The ferry over the Nile took me back to Aswan. A man who said he “knew” me because he worked in the restaurant of my hotel insisted on being my guide. When I resisted this offer of unwanted help so often dealt the tourists in Egypt, he protested a distinction, “I am not Egyptian, I am Nubian”. We were on Sharia as-Souq (Market Street). The Souq (market) was the institution that gave Aswan (from old Egyptian swenet meaning trade) its name. This was where ancient Egyptians and Nubians came to trade. As Nasir recorded, the Egyptian merchants brought “beads, combs, and corals,” and took Nubian “slaves”. In the Souq, Nasir also saw “wheat and millet” from Nubia which, he noted, were “both black”.
Today a shopkeeper in the Souk called out to me: “You look Egyptian. I have the right scalp hat for you.” The Aswan Souq that I saw was mostly one long and narrow alley. Its roof consisted of a series of retractable pieces of cloth that served as a protection against the sun. They appeared decorative as banners, but the main colors here were supplied by the merchandise. I counted 18 different colors in exotic spices displayed in one typical store. They had inspired the colorful baskets, a signature Nubian handicraft, hung for sale at several other shops.
The Souq, however, is not a museum store; it is where the people of Aswan shop for everyday needs. I examined three kinds of saffron being offered –Egyptian, Nubian, and Iranian. A salesman in another store showed me what he called the “Nubia tea,” the dried hibiscus flowers, used to make an all Egyptian favorite drink, karkadai. He also had lemon grass. Produce and fruit were sold in several stores. In season were tomatoes, green peppers, string beans, squash, potatoes, bananas, and pomegranate. A baker proudly showed his pita bread, his whole face and garment covered with the white flour used. The butcher had no problem attracting customers. Men in full length Egyptian robes, galabiyyas, and women with head-dresses lined up to buy meat. The shoe store had sandals in multiple colors to sell. Arabic music blared from a small canteen that sold sodas. It co-exited with a mosque that faced it directly on the other side of the alley.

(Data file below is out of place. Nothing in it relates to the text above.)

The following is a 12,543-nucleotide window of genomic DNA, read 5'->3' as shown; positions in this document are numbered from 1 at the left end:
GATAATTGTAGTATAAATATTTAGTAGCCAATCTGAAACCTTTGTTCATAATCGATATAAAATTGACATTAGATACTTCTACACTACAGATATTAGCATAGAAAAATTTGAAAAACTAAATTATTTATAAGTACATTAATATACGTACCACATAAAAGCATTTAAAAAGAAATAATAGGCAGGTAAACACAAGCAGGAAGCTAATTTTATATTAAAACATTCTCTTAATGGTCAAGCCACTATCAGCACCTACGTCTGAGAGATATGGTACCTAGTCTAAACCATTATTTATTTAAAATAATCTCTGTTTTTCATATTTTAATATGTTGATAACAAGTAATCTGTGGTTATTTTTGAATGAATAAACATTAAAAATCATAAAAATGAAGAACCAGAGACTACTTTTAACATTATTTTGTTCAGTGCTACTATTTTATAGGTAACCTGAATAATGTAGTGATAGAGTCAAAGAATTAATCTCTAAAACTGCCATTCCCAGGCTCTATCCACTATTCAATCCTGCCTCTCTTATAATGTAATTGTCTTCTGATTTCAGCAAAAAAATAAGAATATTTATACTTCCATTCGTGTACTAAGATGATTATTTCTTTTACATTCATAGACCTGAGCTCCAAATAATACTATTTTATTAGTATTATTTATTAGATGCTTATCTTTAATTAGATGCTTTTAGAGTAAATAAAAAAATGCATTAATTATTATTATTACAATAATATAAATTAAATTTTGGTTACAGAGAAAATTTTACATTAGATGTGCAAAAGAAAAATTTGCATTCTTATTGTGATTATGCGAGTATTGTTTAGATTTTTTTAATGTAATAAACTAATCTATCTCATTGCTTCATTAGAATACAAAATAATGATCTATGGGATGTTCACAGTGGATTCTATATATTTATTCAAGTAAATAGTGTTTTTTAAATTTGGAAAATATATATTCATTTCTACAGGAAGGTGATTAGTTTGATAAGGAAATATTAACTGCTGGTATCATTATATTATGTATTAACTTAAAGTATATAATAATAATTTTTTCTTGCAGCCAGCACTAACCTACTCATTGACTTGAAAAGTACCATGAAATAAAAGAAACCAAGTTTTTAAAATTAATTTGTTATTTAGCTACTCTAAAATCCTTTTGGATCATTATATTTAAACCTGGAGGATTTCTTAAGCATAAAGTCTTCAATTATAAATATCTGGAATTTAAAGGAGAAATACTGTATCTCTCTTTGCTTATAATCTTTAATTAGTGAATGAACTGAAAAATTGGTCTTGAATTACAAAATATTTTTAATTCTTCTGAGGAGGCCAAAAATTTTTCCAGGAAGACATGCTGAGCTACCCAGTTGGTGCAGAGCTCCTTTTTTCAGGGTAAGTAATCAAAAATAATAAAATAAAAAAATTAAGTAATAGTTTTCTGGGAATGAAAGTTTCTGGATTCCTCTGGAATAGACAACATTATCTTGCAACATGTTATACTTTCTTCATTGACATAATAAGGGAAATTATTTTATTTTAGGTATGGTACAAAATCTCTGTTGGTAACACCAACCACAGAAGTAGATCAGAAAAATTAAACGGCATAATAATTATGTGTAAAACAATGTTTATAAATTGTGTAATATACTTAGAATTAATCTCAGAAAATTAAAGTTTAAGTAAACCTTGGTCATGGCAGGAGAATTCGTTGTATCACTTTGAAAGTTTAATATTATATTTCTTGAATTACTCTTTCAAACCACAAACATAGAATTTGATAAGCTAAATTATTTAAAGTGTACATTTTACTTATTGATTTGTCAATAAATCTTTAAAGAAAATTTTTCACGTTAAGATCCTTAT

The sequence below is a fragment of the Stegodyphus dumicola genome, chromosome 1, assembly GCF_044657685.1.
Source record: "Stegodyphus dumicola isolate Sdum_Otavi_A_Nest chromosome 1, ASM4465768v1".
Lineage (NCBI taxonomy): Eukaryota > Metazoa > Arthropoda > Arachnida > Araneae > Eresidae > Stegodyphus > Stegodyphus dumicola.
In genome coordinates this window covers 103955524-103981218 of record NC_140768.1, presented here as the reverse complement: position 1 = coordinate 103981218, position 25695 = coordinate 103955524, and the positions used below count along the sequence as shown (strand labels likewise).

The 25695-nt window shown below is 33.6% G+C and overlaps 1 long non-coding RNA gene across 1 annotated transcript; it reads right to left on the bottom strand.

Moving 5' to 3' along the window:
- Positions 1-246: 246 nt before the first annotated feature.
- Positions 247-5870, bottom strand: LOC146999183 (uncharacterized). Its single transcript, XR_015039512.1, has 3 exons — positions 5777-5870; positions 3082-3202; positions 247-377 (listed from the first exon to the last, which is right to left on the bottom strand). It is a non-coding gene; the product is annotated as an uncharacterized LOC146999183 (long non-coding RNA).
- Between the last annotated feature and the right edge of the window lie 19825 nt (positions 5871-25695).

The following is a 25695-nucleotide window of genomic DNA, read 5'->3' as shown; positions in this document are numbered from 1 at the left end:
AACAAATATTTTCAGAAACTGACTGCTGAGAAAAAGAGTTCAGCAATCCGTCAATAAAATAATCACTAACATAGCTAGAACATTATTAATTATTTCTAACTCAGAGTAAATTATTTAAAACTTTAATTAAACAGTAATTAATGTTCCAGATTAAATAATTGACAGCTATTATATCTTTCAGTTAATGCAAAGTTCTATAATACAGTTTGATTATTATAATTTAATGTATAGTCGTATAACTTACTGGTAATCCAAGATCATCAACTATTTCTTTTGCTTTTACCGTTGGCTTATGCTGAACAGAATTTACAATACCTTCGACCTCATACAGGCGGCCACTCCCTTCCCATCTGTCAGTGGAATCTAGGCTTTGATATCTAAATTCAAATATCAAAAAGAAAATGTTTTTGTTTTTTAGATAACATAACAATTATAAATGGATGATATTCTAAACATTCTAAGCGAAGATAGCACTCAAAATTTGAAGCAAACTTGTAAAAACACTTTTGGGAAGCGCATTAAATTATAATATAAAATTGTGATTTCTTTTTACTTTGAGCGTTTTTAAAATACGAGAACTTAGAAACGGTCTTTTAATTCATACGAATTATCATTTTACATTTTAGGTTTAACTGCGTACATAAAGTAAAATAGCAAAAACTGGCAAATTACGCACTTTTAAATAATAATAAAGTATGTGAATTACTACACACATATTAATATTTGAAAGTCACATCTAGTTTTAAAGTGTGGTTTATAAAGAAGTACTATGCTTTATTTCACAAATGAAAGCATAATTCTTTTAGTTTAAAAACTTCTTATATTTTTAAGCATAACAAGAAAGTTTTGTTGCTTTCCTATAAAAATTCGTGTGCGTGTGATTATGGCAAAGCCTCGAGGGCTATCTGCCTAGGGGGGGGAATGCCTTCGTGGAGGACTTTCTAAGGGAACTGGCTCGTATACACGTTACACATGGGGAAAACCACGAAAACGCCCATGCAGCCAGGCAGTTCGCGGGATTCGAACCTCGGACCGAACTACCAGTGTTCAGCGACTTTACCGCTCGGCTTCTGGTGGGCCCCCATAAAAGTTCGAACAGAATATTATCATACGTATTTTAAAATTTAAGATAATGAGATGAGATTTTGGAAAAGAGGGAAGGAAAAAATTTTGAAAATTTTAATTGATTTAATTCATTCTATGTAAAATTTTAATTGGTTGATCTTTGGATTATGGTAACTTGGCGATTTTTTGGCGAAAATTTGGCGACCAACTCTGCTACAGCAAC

Another mosque served the faithful just outside the Souk. Its signs showed separate prayer rooms for men and women. Here, out on the street, the local Kentucky Chicken franchise offered delivery on motorcycles. Coca cola provided the awning for a convenient store run by a pretty woman, whose last customer was an equally handsome guard. A few steps further, a store boasted the name of its “interior decorator”. Not far away was the big Coptic church in Aswan. The Copts were also conspicuously visible and active where Western tourists stayed. My big hotel and its upscale stores were run by them.